Time has a way of freezing once-thriving small American towns in a capsule of yesterdays, preserving their glory in a faded, rusted, vintage display. Paris, Texas is a town that seemed to have once been a set out of a Hollywood production, something that could be built in a studio to reflect a time where small-businesses were booming and neon lights took the nights. This is that town only taken by time, left alone from upkeep, and left to let nature preserve its history for as long as she will allow.
Once home to a thriving Coca-Cola bottling plant, its remnants can be found all over the town, hanging still on the last remaining businesses, abandoned storefronts, and in parking lots.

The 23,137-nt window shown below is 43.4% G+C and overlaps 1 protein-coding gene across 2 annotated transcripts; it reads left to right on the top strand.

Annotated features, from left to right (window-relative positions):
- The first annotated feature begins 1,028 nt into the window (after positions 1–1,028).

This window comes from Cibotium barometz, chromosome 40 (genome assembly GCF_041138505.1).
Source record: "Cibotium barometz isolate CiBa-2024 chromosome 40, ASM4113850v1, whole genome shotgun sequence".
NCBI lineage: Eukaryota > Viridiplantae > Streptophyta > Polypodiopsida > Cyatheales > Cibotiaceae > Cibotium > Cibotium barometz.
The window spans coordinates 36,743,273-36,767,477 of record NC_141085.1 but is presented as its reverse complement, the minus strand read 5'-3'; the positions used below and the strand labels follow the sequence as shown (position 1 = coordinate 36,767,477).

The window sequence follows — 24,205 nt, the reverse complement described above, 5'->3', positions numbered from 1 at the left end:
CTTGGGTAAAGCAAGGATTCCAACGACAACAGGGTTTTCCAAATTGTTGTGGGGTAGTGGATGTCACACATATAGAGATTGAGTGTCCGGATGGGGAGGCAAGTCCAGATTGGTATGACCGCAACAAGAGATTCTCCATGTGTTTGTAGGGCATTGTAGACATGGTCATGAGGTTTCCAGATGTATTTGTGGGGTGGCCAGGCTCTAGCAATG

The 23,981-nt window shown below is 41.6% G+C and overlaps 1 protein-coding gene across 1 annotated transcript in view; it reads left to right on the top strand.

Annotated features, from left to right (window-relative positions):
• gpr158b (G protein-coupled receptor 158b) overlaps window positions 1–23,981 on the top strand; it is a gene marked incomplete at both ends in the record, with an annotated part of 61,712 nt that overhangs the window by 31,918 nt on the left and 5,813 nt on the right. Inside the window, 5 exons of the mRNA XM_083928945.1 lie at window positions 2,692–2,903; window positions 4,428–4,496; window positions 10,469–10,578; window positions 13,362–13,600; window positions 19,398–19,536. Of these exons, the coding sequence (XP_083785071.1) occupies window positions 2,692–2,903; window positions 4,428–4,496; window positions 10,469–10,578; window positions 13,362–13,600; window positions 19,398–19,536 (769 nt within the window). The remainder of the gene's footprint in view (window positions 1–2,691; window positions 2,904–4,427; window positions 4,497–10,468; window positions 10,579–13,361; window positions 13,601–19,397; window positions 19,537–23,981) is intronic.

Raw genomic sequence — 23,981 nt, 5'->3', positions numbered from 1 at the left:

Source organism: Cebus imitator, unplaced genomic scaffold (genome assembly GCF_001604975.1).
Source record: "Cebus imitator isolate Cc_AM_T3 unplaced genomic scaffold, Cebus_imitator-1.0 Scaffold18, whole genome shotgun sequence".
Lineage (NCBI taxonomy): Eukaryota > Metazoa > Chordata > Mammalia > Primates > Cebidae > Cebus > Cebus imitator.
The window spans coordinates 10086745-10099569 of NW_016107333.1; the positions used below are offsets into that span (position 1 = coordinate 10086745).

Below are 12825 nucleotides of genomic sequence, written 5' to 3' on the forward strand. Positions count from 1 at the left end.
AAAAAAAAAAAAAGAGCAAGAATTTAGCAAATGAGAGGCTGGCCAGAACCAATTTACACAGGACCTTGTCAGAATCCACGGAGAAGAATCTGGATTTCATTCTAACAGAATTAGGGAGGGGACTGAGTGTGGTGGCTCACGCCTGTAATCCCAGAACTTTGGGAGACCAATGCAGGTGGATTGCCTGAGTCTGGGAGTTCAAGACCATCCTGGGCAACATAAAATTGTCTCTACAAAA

One local business worker at Wood Appliance explained that many years ago, Coca-Cola went around offering to hang their signs, and have the local business name custom painted on the sign, for free, as long as they would display it. She explained that they cannot take them down now, because the modern laws will not allow the pole in front of her business to be that close to the road, but since Coca-Cola put the sign up before the ordinance took effect, as long as they leave the original sign up, they do not have to remove the pole. Perhaps that is why so many of these old roadside soda signs still remain. Whatever the reason, they are a reminder of a time when America celebrated small business. Paris, Texas is a reminder of that time, long gone.